By Jamil Oakford/managing editor
Students with autism are learning a new language to prepare for the workforce, thanks to SE Campus’ Community & Industry Education office.
CIE is offering a Python coding class for students with autism to help prepare them for jobs. After working for years with students with special needs, CIE vice president Carrie Tunson said the most underserved group she saw was students with autism. While they’re highly proficient in many academic areas, they needed help in other areas.
“They go to college just like any other student, but they lack the interpersonal skills to keep a job,” Tunson said.
She said this class is designed to not only offer the students an edge in the practical skills area of their resumes but to give them guidance in an area where students with autism typically struggle.
“Most of the students who take these classes are highly skilled in mathematics,” CIE director Vickie Moss said. “So when they get into these classes, one of the ways they deal with social skills is by working in teams.”
In these teams, students will help develop code for various products, she said. The class can also effectively help students with autism work on their interpersonal skills by having a small, manageable class size.
Python, a coding language used for web programming and desktop applications, was chosen over other coding languages because of the need for Python-fluent coders in the workforce, Moss said.
“We were trying to meet the need of the Texas Workforce Commission to include and provide a service to the students that can be used in the workforce immediately after completing this class,” she said.
Some of the students are finding this coding language to be a breeze.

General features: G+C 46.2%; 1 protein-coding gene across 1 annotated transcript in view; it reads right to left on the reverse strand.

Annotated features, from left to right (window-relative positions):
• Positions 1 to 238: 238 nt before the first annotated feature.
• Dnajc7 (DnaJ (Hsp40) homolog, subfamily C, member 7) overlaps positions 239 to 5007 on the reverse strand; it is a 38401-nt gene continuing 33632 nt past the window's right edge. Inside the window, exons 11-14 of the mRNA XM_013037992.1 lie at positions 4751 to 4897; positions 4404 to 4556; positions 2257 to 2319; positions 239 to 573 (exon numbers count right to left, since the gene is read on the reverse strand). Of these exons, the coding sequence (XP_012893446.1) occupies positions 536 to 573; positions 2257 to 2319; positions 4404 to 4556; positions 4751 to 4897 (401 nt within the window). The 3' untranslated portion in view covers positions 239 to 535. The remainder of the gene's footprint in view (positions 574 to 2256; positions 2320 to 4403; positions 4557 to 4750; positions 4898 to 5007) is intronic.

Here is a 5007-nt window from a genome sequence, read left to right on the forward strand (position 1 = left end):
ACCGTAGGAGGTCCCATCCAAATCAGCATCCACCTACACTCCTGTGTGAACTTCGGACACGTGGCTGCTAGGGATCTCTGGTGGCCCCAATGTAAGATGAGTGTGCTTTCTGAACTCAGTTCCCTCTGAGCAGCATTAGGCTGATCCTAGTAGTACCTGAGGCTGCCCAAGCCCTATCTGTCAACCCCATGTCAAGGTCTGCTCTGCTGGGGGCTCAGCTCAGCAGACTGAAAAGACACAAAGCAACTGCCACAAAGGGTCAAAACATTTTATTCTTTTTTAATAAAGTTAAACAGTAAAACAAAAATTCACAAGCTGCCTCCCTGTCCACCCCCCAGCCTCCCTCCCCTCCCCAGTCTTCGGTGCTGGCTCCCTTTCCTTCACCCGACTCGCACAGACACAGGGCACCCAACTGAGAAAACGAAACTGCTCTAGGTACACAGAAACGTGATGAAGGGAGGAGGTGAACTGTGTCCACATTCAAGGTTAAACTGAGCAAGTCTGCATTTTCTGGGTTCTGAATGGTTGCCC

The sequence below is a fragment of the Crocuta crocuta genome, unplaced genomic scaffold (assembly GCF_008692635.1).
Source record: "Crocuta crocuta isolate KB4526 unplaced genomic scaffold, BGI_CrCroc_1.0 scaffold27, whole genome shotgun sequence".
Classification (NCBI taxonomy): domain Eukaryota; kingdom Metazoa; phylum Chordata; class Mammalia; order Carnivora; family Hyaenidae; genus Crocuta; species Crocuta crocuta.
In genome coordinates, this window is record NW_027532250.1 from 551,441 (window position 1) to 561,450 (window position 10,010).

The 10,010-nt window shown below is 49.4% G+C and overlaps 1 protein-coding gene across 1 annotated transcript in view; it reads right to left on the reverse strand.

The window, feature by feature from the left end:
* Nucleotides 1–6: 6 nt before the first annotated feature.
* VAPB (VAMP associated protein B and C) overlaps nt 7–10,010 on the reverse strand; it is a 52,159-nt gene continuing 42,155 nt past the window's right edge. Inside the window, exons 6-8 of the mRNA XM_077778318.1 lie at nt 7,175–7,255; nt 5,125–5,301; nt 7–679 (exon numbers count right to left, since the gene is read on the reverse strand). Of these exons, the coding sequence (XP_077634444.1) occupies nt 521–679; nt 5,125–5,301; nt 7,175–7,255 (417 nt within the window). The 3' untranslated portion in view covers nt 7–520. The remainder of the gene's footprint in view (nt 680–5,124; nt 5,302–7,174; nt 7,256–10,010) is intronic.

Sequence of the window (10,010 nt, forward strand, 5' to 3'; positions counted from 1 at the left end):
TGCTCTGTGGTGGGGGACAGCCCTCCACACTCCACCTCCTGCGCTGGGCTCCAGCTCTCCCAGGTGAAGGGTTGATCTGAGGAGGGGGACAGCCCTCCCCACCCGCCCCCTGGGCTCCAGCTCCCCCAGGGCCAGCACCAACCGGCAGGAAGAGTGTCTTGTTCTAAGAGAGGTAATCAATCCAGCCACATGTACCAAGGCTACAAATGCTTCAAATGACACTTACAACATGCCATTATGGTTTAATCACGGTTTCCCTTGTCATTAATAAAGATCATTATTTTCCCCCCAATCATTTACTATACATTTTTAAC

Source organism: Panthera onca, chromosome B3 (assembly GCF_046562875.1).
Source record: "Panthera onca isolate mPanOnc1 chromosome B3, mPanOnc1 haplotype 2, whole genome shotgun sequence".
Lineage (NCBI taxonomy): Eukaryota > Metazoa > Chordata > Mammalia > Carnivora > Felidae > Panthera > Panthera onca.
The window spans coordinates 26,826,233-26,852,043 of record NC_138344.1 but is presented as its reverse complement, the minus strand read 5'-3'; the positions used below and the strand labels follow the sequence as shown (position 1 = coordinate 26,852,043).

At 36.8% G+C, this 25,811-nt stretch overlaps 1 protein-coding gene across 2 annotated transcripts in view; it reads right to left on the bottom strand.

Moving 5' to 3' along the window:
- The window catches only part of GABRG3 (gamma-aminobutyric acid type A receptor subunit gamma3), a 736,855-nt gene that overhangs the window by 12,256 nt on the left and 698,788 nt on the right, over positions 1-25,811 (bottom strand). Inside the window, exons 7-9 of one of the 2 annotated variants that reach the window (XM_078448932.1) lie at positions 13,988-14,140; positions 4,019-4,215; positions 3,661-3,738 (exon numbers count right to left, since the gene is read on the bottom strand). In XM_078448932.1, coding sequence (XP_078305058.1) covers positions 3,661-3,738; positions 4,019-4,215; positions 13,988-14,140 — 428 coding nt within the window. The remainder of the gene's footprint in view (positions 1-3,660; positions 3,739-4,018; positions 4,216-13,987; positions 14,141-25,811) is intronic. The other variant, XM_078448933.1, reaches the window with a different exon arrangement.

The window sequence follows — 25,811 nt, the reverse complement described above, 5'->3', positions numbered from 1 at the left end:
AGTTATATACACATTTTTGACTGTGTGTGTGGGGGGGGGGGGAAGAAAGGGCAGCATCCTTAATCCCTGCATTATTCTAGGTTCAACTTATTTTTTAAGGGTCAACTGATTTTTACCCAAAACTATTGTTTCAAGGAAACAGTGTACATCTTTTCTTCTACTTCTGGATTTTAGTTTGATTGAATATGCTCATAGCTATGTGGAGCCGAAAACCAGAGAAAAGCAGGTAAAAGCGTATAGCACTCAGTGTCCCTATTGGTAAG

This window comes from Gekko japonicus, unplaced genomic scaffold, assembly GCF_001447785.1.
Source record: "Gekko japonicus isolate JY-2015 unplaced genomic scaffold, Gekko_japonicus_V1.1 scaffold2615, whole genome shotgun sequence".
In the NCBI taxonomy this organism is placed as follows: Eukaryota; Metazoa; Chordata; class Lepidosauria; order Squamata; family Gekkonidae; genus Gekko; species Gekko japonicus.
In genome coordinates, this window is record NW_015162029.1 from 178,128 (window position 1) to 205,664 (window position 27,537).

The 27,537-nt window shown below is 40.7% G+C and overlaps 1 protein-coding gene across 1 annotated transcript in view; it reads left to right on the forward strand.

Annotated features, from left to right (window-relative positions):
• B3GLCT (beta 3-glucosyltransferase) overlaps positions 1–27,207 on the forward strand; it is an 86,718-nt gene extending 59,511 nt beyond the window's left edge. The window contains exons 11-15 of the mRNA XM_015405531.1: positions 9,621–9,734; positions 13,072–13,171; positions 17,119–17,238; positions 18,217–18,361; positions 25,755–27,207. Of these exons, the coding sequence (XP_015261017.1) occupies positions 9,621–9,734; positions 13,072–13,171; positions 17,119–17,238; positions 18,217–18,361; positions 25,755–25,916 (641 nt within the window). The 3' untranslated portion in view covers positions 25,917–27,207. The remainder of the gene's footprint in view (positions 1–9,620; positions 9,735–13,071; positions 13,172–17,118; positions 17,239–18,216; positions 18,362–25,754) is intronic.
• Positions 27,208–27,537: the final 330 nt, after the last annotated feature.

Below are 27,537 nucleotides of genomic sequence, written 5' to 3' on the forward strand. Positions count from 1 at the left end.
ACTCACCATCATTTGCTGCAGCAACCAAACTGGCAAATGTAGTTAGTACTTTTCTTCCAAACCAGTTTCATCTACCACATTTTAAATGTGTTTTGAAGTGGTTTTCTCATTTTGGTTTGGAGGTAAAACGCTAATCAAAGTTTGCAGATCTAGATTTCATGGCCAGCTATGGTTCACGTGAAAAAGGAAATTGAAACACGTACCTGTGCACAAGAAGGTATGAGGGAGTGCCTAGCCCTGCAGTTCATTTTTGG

“This is my first coding class,” SE student Conor Tysinger said. “So far, this has been pretty easy. Nothing too complicated.”
For SE student Ellen Clinton who is in her 50s and already a professional, she finds this class to be exciting.
“It’s so different from health care coding,” she said. “Every day, I’m learning something new, which is fun and a challenge.”
Coding student Xabe Cole, a sixth-grader who attends the class, isn’t finding it all that hard either.
“My father and I work on coding, but we stopped for a little,” he said. “It’s not too hard, but it’s challenging enough that you’re not always bored.”
The class has been a success in enrollment, according to Tunson.
“When we had a guest speaker from the technology field, the lightbulb went off for many of those students,” she said. “They’re enrolling in every class we offer.”
While the class is priced at $100 per student per class, it’s still cheaper than what the market offers for a person to be certified in basic Python coding. On average, these coding classes offered outside of TCC with an employee-recognized proficiency certificate could cost at most $2,000, she said
Tunson said this price is kept low for TCC students to ensure they can be a part of this class.
“We’re not in the business of making a lot of money, we’re in the business of breaking even,” she said. “That’s one of the reasons we can offer it at this price.”
SE’s CIE office has already slotted more technology-based classes for students with autism in the fall, Moss said. Web design, CAD3 printing and digital animation are just a few of those offerings. This month, they’ve also started a class in connection with Apple to have a Swift coding class open to the public, including students with autism.
She and Tunson said they are happy to see the students succeed.
“We feel we’ve accomplished our goal,” Tunson said. “They can leave here with one or two classes and still be able to get a job.”